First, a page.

Hope for the future

SEAPA colleague Nai Nai returns to Burma to vote on 8 November after more than a decade living outside the country.

Twenty-five years since its last freely-contested election in 1990, Burma faced its moment in history on 8 November. Without much excitement, I went back to witness a milestone event. During my two-week trip, I wandered around observing and interacting with people from different walks of life. After Election Day, I realised that I would’ve regretted it had I not been part of this moment.


A few ahead of the elections, everyone’s focus was only about the upcoming exercise and its propspects.

In the outskirt of Yangon , Daw Aye Mar, a 52-year old widow and a mother of four, was chatting with her neighbours in the tea shop in the middle of the market. They were talking about the election as a campaign motorcade of the ruling Union Solidarity and Development Party (USDP) passed by. She complained that commodity prices kept rising as the election drew nearer.

“It is very hard to meet daily ends for my family. My eldest son is the only bread winner, but he makes less than $200 per month as a company driver.”

Like Daw Aye Mar, millions of people in poverty across the country wished to see tangible change that can lift them away from their daily struggles.

Locals make merit by pouring water over a statue at the Shwedagon Pagoda grounds.

On the eve of the election, Shwedagon Pagoda was packed with locals as well as tourists.

Ma Swe Swe Oo, 42, brought her children to the Shwedagon Pagoda. She runs a small food-stall in North Okkalapa Township. The food stall is the only source of income for her family, although she has a bachelor degree in Burmese Language. She hopes the winner of the election to create more job opportunities, free from nepotism.

“I don’t want my children suffer like me”, Swe said wearily. Based on the World Bank’s data released in 2013, Burma is ranks 151st in the world in terms of unemployment.

Like Swe Swe Oo, Zarchi, 23, wishes to have a better life for her one-year old baby boy. Zarchi is unable to continue to tertiary education after she got married.She manages a small grocery shop in Tharkayta Township.

She said, “I wish my son to be educated and live healthy.” Like everybody, she also believed the election would bring something positive for her country.

Daw Kyi Mi insisted on going to the polling booth to personally cast her vote.

“Only on election day”

‘At barely 6 in the morning, more than a hundred people already formed a long queue in front of the polling station at a high school in Thingangyun Township. Police and plain-clothed security guards were guarding the entrance, as more and more enthusiastic faces of different ages trooped to the compound.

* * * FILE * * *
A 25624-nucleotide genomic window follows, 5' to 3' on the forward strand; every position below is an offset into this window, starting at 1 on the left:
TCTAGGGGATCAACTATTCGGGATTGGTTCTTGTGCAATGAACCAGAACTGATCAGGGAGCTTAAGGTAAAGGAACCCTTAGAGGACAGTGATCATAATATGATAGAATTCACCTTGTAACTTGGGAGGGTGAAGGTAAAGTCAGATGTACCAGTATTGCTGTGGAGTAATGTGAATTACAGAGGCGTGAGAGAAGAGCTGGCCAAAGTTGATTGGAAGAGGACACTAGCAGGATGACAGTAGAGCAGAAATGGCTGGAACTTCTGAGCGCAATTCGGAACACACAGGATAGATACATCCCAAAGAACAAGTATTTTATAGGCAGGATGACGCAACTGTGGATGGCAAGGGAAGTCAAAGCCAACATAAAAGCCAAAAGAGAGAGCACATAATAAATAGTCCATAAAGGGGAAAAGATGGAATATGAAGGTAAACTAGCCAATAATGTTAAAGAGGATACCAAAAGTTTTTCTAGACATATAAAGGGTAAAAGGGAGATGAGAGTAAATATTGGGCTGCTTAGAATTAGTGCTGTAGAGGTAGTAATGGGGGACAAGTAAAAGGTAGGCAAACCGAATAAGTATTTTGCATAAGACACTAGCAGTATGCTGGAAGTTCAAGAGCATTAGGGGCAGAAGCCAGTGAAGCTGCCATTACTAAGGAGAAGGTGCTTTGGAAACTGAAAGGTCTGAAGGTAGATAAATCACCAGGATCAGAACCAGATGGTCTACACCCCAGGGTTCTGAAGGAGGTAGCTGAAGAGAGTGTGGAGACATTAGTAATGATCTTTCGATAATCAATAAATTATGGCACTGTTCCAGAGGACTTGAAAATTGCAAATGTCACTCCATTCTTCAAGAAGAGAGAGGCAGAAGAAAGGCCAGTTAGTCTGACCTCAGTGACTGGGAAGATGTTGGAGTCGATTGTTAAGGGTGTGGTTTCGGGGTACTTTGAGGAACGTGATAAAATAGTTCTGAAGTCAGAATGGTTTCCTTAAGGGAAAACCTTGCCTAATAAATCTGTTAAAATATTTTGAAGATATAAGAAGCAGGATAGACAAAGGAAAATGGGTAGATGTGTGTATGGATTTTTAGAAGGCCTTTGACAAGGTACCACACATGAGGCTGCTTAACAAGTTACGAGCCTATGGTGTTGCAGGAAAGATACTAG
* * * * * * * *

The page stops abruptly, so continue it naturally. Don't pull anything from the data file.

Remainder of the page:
U Aye Yee, 89, arrived at the station with the help of his two daughters.

“I want to cast my vote in my own hands instead of giving it in advance. It is not safe,” said Aye, a former farmer and cattle-raiser, who is now under the close-care of his daughters.

When I asked who he would vote for, he said with a broad smile, “I am not going to say, but it is in my heart.”

That early, I was awed by the old man’s strong determination. Even though allowed by law, he refused to cast an advance vote for fear that it might be counted for the party he voted for.

According to election rules, the sick, the elderly and persons who had to work on election day were allowed to vote in advance. Like U Aye Yee, many other elders took the trouble of going to the polling stations and cast their votes on 8 November.

In another polling station in Thingangyun roughly 3 km away, Daw Kyi Mi, 75, told me in a trembling voice after she cast her ballot, “I had been worrying a lot that something might happen to the election. I could’t sleep the whole night”.

“I arrived at the station even before 5:30 am,” said Daw Kyi Mi, who was dressed in a bright pink blouse and with her hair tied neatly in a bun. Clearly thrilled, her eyes sparkled with a tear.

“This is very important for the whole country, not just for me”, she uttered trying to compose herself. She, too, insisted voting only on 8 November.

Emotion is contagious. When I left the station, my heart felt like bursting and my eyes brimmed with tears. I felt Daw Kyi Mi pass on her hope for the young through our short conversation.

Patience and concern

At the polling compound in Za-myauk Ward, a long queue of voters waited patiently under the burning sun. It was amazing to witness how calm the crowd was, waiting in the intense heat.

San Yu proudly shows off his inked pinky finger after he voted.

There, my friend introduced me with someone from the opposition National League for Democracy (NLD).